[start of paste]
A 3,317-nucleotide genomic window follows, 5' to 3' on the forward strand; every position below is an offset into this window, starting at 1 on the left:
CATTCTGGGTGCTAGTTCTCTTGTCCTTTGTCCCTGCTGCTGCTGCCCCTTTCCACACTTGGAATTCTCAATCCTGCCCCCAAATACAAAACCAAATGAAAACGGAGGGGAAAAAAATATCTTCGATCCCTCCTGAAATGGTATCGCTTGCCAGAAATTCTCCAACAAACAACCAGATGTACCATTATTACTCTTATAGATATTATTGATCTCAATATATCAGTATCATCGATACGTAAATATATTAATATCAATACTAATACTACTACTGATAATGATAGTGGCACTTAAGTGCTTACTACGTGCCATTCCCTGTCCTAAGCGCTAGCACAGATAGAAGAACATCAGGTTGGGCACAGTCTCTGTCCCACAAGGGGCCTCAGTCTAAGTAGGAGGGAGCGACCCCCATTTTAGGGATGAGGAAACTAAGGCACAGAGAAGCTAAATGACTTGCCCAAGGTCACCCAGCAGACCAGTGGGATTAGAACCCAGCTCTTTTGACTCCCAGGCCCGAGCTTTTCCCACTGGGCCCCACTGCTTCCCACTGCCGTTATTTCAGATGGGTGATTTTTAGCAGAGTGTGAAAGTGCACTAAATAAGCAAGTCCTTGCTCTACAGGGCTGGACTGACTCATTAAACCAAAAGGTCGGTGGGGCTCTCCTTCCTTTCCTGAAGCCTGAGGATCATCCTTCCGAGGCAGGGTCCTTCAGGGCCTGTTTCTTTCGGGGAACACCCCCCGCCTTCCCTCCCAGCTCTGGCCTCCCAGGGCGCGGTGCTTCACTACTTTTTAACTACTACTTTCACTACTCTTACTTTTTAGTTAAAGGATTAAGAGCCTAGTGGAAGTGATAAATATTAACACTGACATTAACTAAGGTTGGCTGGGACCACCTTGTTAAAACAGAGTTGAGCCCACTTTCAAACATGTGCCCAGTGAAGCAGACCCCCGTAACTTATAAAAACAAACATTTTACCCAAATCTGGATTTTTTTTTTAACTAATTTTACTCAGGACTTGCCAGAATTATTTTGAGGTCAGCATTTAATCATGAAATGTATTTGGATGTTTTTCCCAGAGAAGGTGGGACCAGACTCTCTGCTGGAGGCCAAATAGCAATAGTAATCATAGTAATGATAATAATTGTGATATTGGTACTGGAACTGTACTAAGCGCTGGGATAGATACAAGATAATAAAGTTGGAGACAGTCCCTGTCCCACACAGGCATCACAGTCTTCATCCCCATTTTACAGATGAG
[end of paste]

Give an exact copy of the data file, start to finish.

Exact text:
A 3,317-nucleotide genomic window follows, 5' to 3' on the forward strand; every position below is an offset into this window, starting at 1 on the left:
CATTCTGGGTGCTAGTTCTCTTGTCCTTTGTCCCTGCTGCTGCTGCCCCTTTCCACACTTGGAATTCTCAATCCTGCCCCCAAATACAAAACCAAATGAAAACGGAGGGGAAAAAAATATCTTCGATCCCTCCTGAAATGGTATCGCTTGCCAGAAATTCTCCAACAAACAACCAGATGTACCATTATTACTCTTATAGATATTATTGATCTCAATATATCAGTATCATCGATACGTAAATATATTAATATCAATACTAATACTACTACTGATAATGATAGTGGCACTTAAGTGCTTACTACGTGCCATTCCCTGTCCTAAGCGCTAGCACAGATAGAAGAACATCAGGTTGGGCACAGTCTCTGTCCCACAAGGGGCCTCAGTCTAAGTAGGAGGGAGCGACCCCCATTTTAGGGATGAGGAAACTAAGGCACAGAGAAGCTAAATGACTTGCCCAAGGTCACCCAGCAGACCAGTGGGATTAGAACCCAGCTCTTTTGACTCCCAGGCCCGAGCTTTTCCCACTGGGCCCCACTGCTTCCCACTGCCGTTATTTCAGATGGGTGATTTTTAGCAGAGTGTGAAAGTGCACTAAATAAGCAAGTCCTTGCTCTACAGGGCTGGACTGACTCATTAAACCAAAAGGTCGGTGGGGCTCTCCTTCCTTTCCTGAAGCCTGAGGATCATCCTTCCGAGGCAGGGTCCTTCAGGGCCTGTTTCTTTCGGGGAACACCCCCCGCCTTCCCTCCCAGCTCTGGCCTCCCAGGGCGCGGTGCTTCACTACTTTTTAACTACTACTTTCACTACTCTTACTTTTTAGTTAAAGGATTAAGAGCCTAGTGGAAGTGATAAATATTAACACTGACATTAACTAAGGTTGGCTGGGACCACCTTGTTAAAACAGAGTTGAGCCCACTTTCAAACATGTGCCCAGTGAAGCAGACCCCCGTAACTTATAAAAACAAACATTTTACCCAAATCTGGATTTTTTTTTTAACTAATTTTACTCAGGACTTGCCAGAATTATTTTGAGGTCAGCATTTAATCATGAAATGTATTTGGATGTTTTTCCCAGAGAAGGTGGGACCAGACTCTCTGCTGGAGGCCAAATAGCAATAGTAATCATAGTAATGATAATAATTGTGATATTGGTACTGGAACTGTACTAAGCGCTGGGATAGATACAAGATAATAAAGTTGGAGACAGTCCCTGTCCCACACAGGCATCACAGTCTTCATCCCCATTTTACAGATGAG